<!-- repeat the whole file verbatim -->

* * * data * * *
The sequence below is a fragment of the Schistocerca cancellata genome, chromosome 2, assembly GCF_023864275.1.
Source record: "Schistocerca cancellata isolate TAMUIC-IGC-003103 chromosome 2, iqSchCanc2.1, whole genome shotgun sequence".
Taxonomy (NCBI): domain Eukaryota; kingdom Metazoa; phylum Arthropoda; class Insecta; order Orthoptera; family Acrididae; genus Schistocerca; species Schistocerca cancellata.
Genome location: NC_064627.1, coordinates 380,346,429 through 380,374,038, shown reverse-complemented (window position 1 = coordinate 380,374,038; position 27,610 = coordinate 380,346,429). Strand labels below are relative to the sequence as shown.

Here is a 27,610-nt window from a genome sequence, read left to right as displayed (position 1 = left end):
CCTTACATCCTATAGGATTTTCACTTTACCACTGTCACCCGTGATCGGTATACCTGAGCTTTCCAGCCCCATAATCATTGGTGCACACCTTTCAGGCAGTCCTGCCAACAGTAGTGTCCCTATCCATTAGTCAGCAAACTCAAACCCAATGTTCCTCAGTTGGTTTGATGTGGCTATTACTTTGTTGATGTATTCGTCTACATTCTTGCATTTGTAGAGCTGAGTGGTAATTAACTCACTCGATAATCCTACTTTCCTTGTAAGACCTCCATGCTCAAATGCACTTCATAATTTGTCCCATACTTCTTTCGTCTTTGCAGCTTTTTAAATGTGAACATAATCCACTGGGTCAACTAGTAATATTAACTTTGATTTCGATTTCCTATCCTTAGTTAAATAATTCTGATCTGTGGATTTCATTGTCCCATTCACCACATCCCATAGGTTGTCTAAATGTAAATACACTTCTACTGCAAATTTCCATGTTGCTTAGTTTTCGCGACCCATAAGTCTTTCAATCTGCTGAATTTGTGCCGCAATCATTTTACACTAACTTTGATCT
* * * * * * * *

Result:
The sequence below is a fragment of the Schistocerca cancellata genome, chromosome 2, assembly GCF_023864275.1.
Source record: "Schistocerca cancellata isolate TAMUIC-IGC-003103 chromosome 2, iqSchCanc2.1, whole genome shotgun sequence".
Taxonomy (NCBI): domain Eukaryota; kingdom Metazoa; phylum Arthropoda; class Insecta; order Orthoptera; family Acrididae; genus Schistocerca; species Schistocerca cancellata.
Genome location: NC_064627.1, coordinates 380,346,429 through 380,374,038, shown reverse-complemented (window position 1 = coordinate 380,374,038; position 27,610 = coordinate 380,346,429). Strand labels below are relative to the sequence as shown.

Here is a 27,610-nt window from a genome sequence, read left to right as displayed (position 1 = left end):
CCTTACATCCTATAGGATTTTCACTTTACCACTGTCACCCGTGATCGGTATACCTGAGCTTTCCAGCCCCATAATCATTGGTGCACACCTTTCAGGCAGTCCTGCCAACAGTAGTGTCCCTATCCATTAGTCAGCAAACTCAAACCCAATGTTCCTCAGTTGGTTTGATGTGGCTATTACTTTGTTGATGTATTCGTCTACATTCTTGCATTTGTAGAGCTGAGTGGTAATTAACTCACTCGATAATCCTACTTTCCTTGTAAGACCTCCATGCTCAAATGCACTTCATAATTTGTCCCATACTTCTTTCGTCTTTGCAGCTTTTTAAATGTGAACATAATCCACTGGGTCAACTAGTAATATTAACTTTGATTTCGATTTCCTATCCTTAGTTAAATAATTCTGATCTGTGGATTTCATTGTCCCATTCACCACATCCCATAGGTTGTCTAAATGTAAATACACTTCTACTGCAAATTTCCATGTTGCTTAGTTTTCGCGACCCATAAGTCTTTCAATCTGCTGAATTTGTGCCGCAATCATTTTACACTAACTTTGATCT